The subjective wellbeing of 'at-risk' indigenous and non-indigenous Australian adolescents

Tomyn, Adrian J., Cummins, Robert A. and Norrish, Jacolyn M. 2015, The subjective wellbeing of 'at-risk' indigenous and non-indigenous Australian adolescents, Journal of happiness studies, vol. 16, no. 4, pp. 813-837, doi: 10.1007/s10902-014-9535-2.

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Title The subjective wellbeing of 'at-risk' indigenous and non-indigenous Australian adolescents
Author(s) Tomyn, Adrian J.
Cummins, Robert A.ORCID iD for Cummins, Robert A.
Norrish, Jacolyn M.
Journal name Journal of happiness studies
Volume number 16
Issue number 4
Start page 813
End page 837
Total pages 25
Publisher Springer
Place of publication Berlin, Germany
Publication date 2015-08
ISSN 1389-4978
Keyword(s) Adolescents
Personal Wellbeing Index
Subjective wellbeing
Summary Quantitative comparisons of subjective wellbeing (SWB) between samples of Indigenous and non-Indigenous Australian adolescents are scarce. This paper contributes to this literature by studying adolescents 'at-risk' of disengaging, or who have already disengaged, from school, their families or society. A three-group cross-sectional comparative design was employed, comparing Indigenous (N = 3,187) and non-Indigenous (N = 14,522) 'at-risk' adolescents with a mainstream sample of Victorian high-school students (N = 1,105). Age and gender differences in SWB within the three groups were also explored. All participants completed the Personal Wellbeing Index-School Children (PWI-SC), which measures SWB. Mean SWB was significantly higher in the mainstream sample than in both the Indigenous and non-Indigenous 'at-risk' groups. However, within the at-risk adolescents, the Indigenous sample scored higher than the non-Indigenous. In the mainstream sample, male and female SWB did not significantly differ, whereas males scored higher than females in both at-risk groups-with males scoring higher on all seven PWI-SC domains. Finally, in all three samples, a decline in SWB from early to mid-adolescence was observed. This suggests that mid-adolescence is a challenging time for all young people as they approach adulthood. The implications of this research for educational and government policy concerning youths in Australia is discussed. For example, the importance of obtaining normative data that will assist in the identification of young people who are most at-risk for experiencing low personal wellbeing and who are in the greatest need of support. © 2014 Springer Science+Business Media Dordrecht.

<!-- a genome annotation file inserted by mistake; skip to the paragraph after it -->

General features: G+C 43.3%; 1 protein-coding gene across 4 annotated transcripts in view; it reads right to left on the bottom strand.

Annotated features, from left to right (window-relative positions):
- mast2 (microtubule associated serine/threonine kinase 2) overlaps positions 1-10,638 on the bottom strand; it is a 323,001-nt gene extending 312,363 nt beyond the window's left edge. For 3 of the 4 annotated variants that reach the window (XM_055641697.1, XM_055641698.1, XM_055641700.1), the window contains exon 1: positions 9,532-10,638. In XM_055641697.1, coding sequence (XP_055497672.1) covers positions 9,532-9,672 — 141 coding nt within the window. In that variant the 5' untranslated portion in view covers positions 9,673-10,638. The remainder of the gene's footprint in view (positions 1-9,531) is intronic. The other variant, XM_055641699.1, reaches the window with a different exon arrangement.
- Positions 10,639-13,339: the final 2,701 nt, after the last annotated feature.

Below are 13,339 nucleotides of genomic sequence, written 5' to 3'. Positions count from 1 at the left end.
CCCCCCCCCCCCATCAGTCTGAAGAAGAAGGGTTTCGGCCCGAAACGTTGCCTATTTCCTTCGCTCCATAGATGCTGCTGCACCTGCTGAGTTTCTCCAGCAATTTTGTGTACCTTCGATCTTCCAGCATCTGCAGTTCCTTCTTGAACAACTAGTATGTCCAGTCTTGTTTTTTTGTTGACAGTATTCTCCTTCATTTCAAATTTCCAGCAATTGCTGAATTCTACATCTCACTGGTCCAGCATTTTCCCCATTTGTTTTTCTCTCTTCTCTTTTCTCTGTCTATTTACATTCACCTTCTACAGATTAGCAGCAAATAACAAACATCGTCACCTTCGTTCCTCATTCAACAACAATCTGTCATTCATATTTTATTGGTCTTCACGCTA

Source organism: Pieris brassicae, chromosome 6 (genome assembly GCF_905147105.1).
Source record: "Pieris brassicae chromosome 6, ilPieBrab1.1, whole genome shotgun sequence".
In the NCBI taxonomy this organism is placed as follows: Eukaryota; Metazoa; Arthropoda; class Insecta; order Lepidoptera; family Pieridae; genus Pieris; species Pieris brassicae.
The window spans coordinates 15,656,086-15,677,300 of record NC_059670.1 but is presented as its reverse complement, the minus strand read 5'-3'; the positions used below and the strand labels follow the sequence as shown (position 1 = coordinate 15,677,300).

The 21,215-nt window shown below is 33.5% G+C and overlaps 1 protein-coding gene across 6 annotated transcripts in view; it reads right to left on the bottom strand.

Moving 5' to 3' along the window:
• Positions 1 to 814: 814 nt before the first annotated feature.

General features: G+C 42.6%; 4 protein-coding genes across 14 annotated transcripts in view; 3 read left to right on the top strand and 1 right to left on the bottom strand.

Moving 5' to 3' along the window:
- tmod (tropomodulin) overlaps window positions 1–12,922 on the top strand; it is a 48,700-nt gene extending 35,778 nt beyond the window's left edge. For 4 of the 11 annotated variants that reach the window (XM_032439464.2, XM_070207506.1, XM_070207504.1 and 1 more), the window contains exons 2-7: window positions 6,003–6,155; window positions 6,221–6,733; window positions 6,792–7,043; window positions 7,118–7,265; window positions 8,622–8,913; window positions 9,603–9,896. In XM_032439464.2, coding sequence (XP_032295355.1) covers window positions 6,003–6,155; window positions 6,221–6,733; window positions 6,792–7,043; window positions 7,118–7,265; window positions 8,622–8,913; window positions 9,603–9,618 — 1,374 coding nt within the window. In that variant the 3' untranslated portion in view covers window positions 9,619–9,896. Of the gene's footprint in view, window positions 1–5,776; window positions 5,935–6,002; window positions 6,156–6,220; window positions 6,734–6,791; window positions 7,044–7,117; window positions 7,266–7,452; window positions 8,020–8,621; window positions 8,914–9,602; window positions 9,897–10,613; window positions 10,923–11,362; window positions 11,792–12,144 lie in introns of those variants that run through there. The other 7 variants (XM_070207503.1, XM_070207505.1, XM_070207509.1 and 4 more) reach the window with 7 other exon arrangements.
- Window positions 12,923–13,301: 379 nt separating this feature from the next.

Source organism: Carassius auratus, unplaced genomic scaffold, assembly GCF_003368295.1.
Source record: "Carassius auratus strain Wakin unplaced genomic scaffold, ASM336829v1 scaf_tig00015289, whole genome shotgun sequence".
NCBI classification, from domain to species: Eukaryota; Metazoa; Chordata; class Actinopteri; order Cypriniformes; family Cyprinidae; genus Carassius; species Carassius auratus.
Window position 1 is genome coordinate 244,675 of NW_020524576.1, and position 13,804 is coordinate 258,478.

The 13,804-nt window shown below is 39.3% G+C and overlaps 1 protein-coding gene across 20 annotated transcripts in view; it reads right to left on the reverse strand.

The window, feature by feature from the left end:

Language eng
DOI 10.1007/s10902-014-9535-2
Field of Research 170113 Social and Community Psychology
Socio Economic Objective 920401 Behaviour and Health
HERDC Research category C1 Refereed article in a scholarly journal
ERA Research output type C Journal article
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Document type: Journal Article
Collections: Faculty of Health
School of Psychology
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